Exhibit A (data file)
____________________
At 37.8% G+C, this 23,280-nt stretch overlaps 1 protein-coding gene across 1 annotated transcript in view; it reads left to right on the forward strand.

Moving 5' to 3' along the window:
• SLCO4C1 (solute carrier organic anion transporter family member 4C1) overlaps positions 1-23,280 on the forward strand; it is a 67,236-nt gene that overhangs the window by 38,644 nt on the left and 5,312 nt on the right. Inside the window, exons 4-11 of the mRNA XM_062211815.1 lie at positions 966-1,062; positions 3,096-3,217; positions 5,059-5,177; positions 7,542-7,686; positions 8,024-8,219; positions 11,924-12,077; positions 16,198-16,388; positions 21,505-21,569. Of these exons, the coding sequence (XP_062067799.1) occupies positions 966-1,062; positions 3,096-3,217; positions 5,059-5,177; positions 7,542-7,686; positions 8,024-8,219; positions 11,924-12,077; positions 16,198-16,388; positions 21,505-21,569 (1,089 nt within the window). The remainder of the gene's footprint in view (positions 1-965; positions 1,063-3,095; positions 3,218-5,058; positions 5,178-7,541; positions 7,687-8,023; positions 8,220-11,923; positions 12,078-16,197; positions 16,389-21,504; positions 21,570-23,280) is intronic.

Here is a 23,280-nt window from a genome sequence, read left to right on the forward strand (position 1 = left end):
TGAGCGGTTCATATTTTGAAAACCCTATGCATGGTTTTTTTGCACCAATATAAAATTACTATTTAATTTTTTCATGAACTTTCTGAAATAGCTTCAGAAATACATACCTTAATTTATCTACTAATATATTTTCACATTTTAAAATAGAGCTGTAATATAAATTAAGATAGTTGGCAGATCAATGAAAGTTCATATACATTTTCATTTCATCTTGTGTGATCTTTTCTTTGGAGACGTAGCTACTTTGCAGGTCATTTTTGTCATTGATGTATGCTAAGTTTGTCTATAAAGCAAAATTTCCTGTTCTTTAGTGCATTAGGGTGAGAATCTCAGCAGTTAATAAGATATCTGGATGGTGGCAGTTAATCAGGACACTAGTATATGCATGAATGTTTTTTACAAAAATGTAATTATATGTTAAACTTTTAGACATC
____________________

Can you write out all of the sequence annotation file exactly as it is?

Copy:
At 37.8% G+C, this 23,280-nt stretch overlaps 1 protein-coding gene across 1 annotated transcript in view; it reads left to right on the forward strand.

Moving 5' to 3' along the window:
• SLCO4C1 (solute carrier organic anion transporter family member 4C1) overlaps positions 1-23,280 on the forward strand; it is a 67,236-nt gene that overhangs the window by 38,644 nt on the left and 5,312 nt on the right. Inside the window, exons 4-11 of the mRNA XM_062211815.1 lie at positions 966-1,062; positions 3,096-3,217; positions 5,059-5,177; positions 7,542-7,686; positions 8,024-8,219; positions 11,924-12,077; positions 16,198-16,388; positions 21,505-21,569. Of these exons, the coding sequence (XP_062067799.1) occupies positions 966-1,062; positions 3,096-3,217; positions 5,059-5,177; positions 7,542-7,686; positions 8,024-8,219; positions 11,924-12,077; positions 16,198-16,388; positions 21,505-21,569 (1,089 nt within the window). The remainder of the gene's footprint in view (positions 1-965; positions 1,063-3,095; positions 3,218-5,058; positions 5,178-7,541; positions 7,687-8,023; positions 8,220-11,923; positions 12,078-16,197; positions 16,389-21,504; positions 21,570-23,280) is intronic.

Here is a 23,280-nt window from a genome sequence, read left to right on the forward strand (position 1 = left end):
TGAGCGGTTCATATTTTGAAAACCCTATGCATGGTTTTTTTGCACCAATATAAAATTACTATTTAATTTTTTCATGAACTTTCTGAAATAGCTTCAGAAATACATACCTTAATTTATCTACTAATATATTTTCACATTTTAAAATAGAGCTGTAATATAAATTAAGATAGTTGGCAGATCAATGAAAGTTCATATACATTTTCATTTCATCTTGTGTGATCTTTTCTTTGGAGACGTAGCTACTTTGCAGGTCATTTTTGTCATTGATGTATGCTAAGTTTGTCTATAAAGCAAAATTTCCTGTTCTTTAGTGCATTAGGGTGAGAATCTCAGCAGTTAATAAGATATCTGGATGGTGGCAGTTAATCAGGACACTAGTATATGCATGAATGTTTTTTACAAAAATGTAATTATATGTTAAACTTTTAGACATC